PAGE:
All of the recruits took a narrative memory test designed to assess their ability to encode, store, and recall details from stories. "The memory processes that appear to be affected by cannabis are ones that we use every day to solve common problems and to sustain our relationships with friends and family," study co-author John Csernansky of Northwestern explains in a news release. Previous work have linked adolescent cannabis use with poor short-term and working memory, as well as the abnormal shape of sub-cortex structures. The hippocampus, on the other hand, plays a key role in long-term (or episodic) memory—the ability to remember life events.
When you were little, were you afraid of the dark? Most of us were. And I doubt we ever thought to question this fear. We were almost naturally taught to be afraid of the dark, because the dark is full of unknown things that might hurt us.
But what usually happened when you turned the light on? You learned the unknown things were not so scary. And they were not so unknown. They were just part of the environment.
We learned to associate darkness with scary and unknown, and we learned it’s better not to speak with our dark thoughts and emotions. Turning the light on our emotional shadow is a lot more challenging than flicking a physical light switch on. So we avoid it. Superficiality is easier. But this darkness of our soul has a life of its own which thrives, whether or not we choose to acknowledge it. It’s there, and it’s powerful.
This fear of our emotional complexity grew as we grew, and with time became our shadow. It’s a hidden part in us that influences our choices more often than we are aware.
In truth, much effort goes into repressing and hiding it from ourselves and others. It’s our dark side. The parts we are ashamed and afraid to show. But through denial, we fail to see that in the obscurity of darkness also lay our strengths.
For reasons originating in the past, we have decided to negate and hide this dark side without exploring it further. And so in return it keeps us distant from truly expressing ourselves.
In many ways, hiding our shadow can be considered the highest form of betrayal. By concealing this part of us, we are saying we don’t deserve to show our complete selves, thereby betraying ourselves. In return, secrecy, manipulation, and pretending take over large parts of our lives from fear of being ‘exposed’ and rejected for the part of ourself we are hiding.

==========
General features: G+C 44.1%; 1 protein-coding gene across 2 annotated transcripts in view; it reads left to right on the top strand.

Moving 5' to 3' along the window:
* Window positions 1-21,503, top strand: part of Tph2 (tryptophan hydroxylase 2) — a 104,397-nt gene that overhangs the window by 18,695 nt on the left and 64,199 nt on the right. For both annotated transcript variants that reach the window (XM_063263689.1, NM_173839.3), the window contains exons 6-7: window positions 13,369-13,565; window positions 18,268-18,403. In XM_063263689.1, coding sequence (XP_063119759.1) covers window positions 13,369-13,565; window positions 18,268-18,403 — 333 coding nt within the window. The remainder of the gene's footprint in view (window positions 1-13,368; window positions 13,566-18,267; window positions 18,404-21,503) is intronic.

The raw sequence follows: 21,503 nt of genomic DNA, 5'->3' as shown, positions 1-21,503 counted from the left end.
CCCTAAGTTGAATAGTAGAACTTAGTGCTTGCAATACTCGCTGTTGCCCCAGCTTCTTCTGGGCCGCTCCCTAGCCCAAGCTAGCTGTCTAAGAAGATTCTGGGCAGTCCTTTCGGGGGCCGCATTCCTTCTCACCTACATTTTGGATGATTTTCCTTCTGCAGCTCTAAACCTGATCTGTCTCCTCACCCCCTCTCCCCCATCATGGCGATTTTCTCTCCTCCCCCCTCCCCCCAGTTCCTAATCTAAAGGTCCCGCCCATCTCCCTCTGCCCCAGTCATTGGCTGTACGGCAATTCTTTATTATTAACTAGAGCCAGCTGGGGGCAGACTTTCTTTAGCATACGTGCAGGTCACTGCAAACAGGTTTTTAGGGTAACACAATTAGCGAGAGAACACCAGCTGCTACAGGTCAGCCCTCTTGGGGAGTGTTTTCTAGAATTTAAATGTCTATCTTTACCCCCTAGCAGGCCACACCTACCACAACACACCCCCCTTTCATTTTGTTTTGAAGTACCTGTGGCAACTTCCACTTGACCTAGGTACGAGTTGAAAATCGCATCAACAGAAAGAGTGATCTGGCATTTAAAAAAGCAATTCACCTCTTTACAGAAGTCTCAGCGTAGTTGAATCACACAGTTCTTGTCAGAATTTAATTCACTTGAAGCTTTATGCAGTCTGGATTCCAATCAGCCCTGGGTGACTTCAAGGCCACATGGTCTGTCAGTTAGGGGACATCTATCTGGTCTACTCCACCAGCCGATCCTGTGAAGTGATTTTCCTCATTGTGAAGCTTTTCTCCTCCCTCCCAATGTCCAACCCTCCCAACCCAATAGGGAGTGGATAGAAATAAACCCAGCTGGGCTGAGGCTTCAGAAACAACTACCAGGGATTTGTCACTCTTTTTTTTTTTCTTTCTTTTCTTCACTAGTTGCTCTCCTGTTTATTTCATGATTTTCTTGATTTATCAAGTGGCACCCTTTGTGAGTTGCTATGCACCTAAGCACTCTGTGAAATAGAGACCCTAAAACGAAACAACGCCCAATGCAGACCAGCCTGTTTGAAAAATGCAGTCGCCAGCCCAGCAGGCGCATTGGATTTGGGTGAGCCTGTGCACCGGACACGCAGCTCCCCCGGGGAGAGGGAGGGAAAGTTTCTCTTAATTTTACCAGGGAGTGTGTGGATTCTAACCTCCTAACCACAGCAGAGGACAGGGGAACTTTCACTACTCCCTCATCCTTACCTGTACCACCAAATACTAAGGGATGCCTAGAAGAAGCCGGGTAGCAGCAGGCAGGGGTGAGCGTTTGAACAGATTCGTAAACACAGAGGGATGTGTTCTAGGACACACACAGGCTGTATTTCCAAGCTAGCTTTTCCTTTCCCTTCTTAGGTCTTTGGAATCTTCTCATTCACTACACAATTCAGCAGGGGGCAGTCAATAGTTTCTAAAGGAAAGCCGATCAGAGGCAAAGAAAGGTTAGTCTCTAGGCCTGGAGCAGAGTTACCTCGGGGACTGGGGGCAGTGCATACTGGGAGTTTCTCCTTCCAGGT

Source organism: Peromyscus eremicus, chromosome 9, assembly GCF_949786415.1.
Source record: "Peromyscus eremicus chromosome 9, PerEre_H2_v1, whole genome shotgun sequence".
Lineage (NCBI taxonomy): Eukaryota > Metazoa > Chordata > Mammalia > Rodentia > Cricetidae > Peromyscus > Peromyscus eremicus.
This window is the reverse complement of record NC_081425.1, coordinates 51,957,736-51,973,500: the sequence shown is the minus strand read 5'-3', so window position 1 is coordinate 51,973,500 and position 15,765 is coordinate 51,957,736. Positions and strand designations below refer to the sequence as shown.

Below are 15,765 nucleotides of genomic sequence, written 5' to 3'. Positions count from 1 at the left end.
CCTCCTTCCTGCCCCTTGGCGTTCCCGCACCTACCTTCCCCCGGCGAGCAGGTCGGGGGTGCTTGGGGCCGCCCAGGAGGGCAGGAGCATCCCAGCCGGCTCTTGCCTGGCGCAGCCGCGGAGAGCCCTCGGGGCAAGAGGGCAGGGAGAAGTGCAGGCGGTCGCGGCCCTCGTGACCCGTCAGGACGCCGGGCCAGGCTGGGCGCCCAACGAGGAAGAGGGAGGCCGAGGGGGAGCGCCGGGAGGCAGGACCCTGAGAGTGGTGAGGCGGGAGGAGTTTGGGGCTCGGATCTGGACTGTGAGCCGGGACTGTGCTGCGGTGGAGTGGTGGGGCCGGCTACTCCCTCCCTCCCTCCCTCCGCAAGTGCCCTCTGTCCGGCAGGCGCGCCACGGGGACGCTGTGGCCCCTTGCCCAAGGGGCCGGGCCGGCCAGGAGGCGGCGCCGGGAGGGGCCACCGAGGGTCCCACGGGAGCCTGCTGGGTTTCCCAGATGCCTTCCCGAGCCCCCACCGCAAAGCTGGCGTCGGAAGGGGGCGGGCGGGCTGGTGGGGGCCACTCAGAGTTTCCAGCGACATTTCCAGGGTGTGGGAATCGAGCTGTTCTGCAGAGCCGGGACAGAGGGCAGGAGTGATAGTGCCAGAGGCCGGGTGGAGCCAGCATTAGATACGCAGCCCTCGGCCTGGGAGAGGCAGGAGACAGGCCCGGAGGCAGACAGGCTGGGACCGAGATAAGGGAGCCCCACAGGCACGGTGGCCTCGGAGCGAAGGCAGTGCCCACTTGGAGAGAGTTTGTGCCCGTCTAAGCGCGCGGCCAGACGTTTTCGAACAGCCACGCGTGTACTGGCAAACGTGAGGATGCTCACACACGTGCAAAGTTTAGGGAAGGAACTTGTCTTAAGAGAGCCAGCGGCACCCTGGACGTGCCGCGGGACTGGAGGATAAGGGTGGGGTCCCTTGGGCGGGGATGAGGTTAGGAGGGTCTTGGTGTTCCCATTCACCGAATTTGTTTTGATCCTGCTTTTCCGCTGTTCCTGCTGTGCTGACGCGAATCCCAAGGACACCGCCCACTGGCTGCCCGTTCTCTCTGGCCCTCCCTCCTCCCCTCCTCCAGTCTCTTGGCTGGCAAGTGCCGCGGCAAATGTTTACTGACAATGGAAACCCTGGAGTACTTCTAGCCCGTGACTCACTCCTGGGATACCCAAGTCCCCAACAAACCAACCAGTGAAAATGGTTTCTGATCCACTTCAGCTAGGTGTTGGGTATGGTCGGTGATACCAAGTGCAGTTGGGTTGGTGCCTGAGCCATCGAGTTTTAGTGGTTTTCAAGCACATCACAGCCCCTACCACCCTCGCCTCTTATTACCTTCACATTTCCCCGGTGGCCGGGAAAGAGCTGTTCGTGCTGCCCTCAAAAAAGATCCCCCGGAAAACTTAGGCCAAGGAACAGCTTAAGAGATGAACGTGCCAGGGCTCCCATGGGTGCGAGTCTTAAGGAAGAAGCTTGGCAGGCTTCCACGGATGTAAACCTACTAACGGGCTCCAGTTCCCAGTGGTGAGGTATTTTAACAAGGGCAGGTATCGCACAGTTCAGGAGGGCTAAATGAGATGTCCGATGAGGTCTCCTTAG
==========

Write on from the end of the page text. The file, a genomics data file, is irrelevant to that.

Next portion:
As mentioned, our shadow can show itself as weakness or strength. Becoming aware of our complete self allows us an opportunity for expressing strength. Ignoring these qualities, however, will always produce a damaging result.
The more we repress these dark corners of our being, the more we face disorder in our personality. This can manifest as addiction, anxiety, intentionally failed relationships or jobs, or other behaviors that cause destruction to ourselves and others.
To become aware of our shadow is to shed light on our earliest wounds and to give ourselves a chance for healing and transformation. But as long as we choose to close our eyes to this, the wounds will continue to decay while emitting poison into our lives.
To Deepen Our Spirituality, We Must Pass Through the Shadow
Any spiritual work must entail exposure and understanding of our shadow. Solely focusing on finding our light keeps us away from places of shame, guilt, jealousy, greed, competition, lust and aggression. But it is these very emotions that must be worked through first before coming near our lighter sides.
Even certain spiritual practices like meditation can become difficult when we try to ignore our shadow self. Its repression shows up when we shut our eyes, and we’re left with only our thoughts.
As with all strong emotions, what we don’t want to look at always keeps us contracted and in rejection. Deep down we know these qualities and feelings reside in us, and hiding them leads us to a life of inauthenticity and sometimes incomprehensible self-destructive behavior.
If our shadow is not acknowledged and embraced, the depth of our spiritual and personal growth is limited. Denying to look at the darkness is rejecting ourselves the need to be received in totality by others.
We start to overidentify with the side of ourself acquired through our own perception of reality. This in turn shapes our personality, the superficial side of us, which the world meets.
Our roles and personality try their best to help us feel worthy and lovable. For some, it is by being intelligent, successful, and powerful while for others it is the opposite. In whichever way our personality tries to control life, it remains just another attempt to be loved for something we know we’re not.
As long as this partial picture of ourselves is kept intact, we create separation. The message is “I don’t want to look and feel certain parts inside me and I prefer to judge others for showing and living what I choose to reject”, hence choosing separation, inside and out. It is a painful cage of continuous isolation.
Embracing The Complete You
The way to our light is through darkness. Whether we want it or not, the dark side in us is very active even though it is concealed and not evident to the outside. But we know it’s there, continuously asking for recognition.
The shadow should be met in a safe and loving environment. Otherwise, it is too afraid that its face will cause devastation and result in further isolation. When it’s safe we can start looking, seeing, and expressing what has been hidden from our awareness.
There are many unpolished diamonds of strength, creativity, and beauty, which we’ve kept limited so that others close don’t feel small, intimidated or scared. Speaking to our shadow is an immense step towards healing and self-love.